Chris Paulsen

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Everything posted by Chris Paulsen

  1. If you're in the area, I'd invite you to attend the annual McPherson College CARS Club swap meet, in McPherson, Kansas on Saturday April 13. It is entirely student-run. It is small, but vendor spaces are indoors, just $25 and we have a lot of fun. It is at the 4H grounds (401 W. Woodside), not McPherson College. I'm having trouble posting the flyer, but pm me for more information.
  2. Definitely a 2-cylinder Maxwell. I believe it is a transition model between 1911 and 1912. The radiator and hood are 1912, but the body, fenders, etc are 1911. The shifter is signature Maxwell.
  3. It's a 1943 Missouri strip, made to go on the bottom of the 1942 full-sized plates as a renewal. The number 67-354 would have matched the 1942 plate. I hope this helps.
  4. Here's our 1913 Little Giant-same photo shoot as the latest cover of the HCCA Gazette, but without the people blocking the truck😀. The Little Giant is so slow, that I'm not sure it rides any different than if it had pneumatic tires.
  5. I'm sure this tow vehicle is well known today. In 1964 when this photo was taken, B.C. Hartline owned this Duesenberg. What does it look like today?
  6. It's a Peerless, probably 1909 that's been updated with the addition of front doors, and electric lights. The running board tool box with horizontal beads, louvers on the hood, handle placement on the hood and straight front fender are the give-aways.
  7. As you can see one is much better than the other. The better one is of the earlier cars (1922-24?), the bad one is of the later cars (1925-28?). The good poster measures 25"x38". I imagine the other was originally that size, too. Definitely original. The backs are blank. Asking $275 for the pair, US shipping included. International shipping at cost. Feel free to make an offer, trades entertained. Kid's fingers not included.
  8. This photo (taken in Maine) appeared in books and magazines as an example of how to find cars in the late 1940's. I believe the cars are a Hudson and Oldsmobile. Where are they now?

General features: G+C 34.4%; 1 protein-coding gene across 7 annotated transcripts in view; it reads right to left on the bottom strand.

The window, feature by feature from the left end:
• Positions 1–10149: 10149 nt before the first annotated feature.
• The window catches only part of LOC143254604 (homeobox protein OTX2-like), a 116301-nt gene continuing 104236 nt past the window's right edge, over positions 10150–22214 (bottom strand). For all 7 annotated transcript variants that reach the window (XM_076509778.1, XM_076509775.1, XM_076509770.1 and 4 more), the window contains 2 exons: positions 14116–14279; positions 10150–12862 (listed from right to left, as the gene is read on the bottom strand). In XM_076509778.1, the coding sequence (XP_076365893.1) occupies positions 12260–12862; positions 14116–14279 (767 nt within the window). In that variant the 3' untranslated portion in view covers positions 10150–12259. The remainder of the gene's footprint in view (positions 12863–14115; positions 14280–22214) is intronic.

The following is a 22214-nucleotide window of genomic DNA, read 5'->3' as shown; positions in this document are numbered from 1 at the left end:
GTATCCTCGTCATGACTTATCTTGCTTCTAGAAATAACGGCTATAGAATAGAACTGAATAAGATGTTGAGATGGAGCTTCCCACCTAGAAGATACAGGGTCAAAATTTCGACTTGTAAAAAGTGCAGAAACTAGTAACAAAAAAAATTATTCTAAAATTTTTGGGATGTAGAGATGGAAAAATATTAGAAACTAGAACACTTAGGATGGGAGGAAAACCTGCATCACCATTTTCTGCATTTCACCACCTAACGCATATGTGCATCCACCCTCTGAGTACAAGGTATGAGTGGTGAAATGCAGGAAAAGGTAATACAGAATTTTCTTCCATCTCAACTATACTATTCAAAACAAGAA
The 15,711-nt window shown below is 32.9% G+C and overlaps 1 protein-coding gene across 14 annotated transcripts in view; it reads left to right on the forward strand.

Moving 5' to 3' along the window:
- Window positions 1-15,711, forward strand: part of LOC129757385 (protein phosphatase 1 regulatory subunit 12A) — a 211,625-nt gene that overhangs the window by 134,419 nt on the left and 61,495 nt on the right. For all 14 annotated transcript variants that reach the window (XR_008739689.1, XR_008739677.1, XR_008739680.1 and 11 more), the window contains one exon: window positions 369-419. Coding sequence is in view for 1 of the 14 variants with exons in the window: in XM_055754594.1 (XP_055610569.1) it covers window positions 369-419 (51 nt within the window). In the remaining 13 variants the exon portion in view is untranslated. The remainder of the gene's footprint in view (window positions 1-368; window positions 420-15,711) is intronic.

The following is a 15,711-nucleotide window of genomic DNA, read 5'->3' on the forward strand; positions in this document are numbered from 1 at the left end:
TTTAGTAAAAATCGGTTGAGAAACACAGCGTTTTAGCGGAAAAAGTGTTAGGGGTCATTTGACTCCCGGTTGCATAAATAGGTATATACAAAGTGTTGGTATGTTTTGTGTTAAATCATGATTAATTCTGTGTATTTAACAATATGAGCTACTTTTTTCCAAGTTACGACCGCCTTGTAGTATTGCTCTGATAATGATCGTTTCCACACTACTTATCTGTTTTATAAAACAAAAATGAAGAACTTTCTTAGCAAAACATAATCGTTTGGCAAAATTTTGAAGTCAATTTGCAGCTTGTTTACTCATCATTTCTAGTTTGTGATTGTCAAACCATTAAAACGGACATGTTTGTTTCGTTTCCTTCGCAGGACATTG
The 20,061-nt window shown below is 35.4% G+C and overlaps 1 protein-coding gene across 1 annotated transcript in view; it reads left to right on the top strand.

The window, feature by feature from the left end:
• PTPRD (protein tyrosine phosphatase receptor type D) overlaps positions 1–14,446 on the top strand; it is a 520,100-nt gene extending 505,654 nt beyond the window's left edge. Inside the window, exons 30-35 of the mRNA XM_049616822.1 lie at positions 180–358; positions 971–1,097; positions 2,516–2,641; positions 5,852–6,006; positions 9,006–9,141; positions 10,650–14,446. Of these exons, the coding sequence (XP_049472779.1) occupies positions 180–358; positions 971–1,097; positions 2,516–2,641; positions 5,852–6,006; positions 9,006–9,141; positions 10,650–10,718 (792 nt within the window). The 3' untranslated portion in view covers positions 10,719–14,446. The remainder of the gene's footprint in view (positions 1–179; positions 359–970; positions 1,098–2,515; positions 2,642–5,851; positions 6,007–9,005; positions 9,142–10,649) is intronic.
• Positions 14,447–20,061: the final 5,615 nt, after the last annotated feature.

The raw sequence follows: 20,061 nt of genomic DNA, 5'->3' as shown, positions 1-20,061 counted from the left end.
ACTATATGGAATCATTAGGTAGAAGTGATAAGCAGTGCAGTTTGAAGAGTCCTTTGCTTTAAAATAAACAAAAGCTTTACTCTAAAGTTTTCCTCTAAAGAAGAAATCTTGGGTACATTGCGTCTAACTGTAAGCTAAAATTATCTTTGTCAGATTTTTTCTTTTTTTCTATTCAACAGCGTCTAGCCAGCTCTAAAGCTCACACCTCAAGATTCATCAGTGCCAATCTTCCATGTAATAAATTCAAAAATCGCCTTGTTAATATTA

9. Great thread! What does this Thomas look like now?
  10. That article you found is about the 1911 P-D I own. The lower spring mounts directly to the rear axle housing. They used a more conventional rear suspension in 1913.
  11. I was at the auction. I don't remember anything specifically marked "Maytag", but there was so much stuff, it may have been there. I did buy a lot of the windshields and windshield parts, and none that I got were marked Maytag.
  12. Relatively nice, original switch. Unknown condition. Asking $250 + shipping.
  13. Still looking for Grant parts. Hershey is coming and it sure would be easy to pick them up there, if you have them! Leads appreciated.
  14. That's my 1910 Ford in the top photo. We hosted an HCCA Circle Nebraska Tour last week, covering about 450 miles. That was the last day when we stopped in Lincoln.
  15. I'd encourage you to show it in HPOF. I've seen cars that were completely restored years ago receive both HPOF awards. It depends on the day and the judges.
  16. Thanks for the tip. I'm waiting for more pictures of the Grant for sale to see if it has any of the parts we need. It sounds like they are missing. Our Grant went into the museum in 1950. From the looks of the inside of the transmission case, it has been apart longer than that. My guess is that it broke circa 1918-20 and was taken apart and never put back together.
  17. Thanks. It is a pretty neat little car. It's been fun to work on cleaning it up and learn about it.
  18. Here are a few of the details I mentioned above:
  19. 1908 REO Model A, two-cylinder Touring This 1908 REO is an exceptionally original example. It starts easily, and runs and drives very well. I believe it has been driven few miles over the course of its’ life. Aside from tires we installed, and the paint applied in 1948 (directly on top of the original), it is unrestored, factory original, including: upholstery, top, side curtains, roll-up windscreen, etc. It has many original features not found on restored vehicles. These include: original fiberboard engine pan, white rubber tubing shielding the wire running from the battery box on the running board to the engine, wooden spacers in the battery box, cloth between body and frame to help keep the dust out, air filter on carburetor, “gasoline” stenciled on top of gas tank, storage box under driver’s seat, leather strap and holder for starting crank, side curtain fasteners, sheet metal differential cover, and more. This car was purchased new in rural Nebraska, and evidenced by the aluminum registration disc remaining on the dash. It was purchased by E.A. Carlson in 1948. He applied a fresh coat of paint directly on top of the original, and put on display in the Plainsman Museum in Aurora, Nebraska. There it remained until we purchased it in 2012. Upon purchase, we installed tires and tubes. After a mechanical inspection and changing of fluids, we returned it to running and driving condition. Inspection of the engine internals revealed the original fiber shims in the connecting rods. They were removed and replaced with brass shims. The engine, transmission and differential are quiet. This exceptionally original REO could be the benchmark to which others are restored, or it could be driven and enjoyed as is, as 2-cylinder REO’s are among the best for 1 & 2 cylinder touring. Asking $43,500 or trade.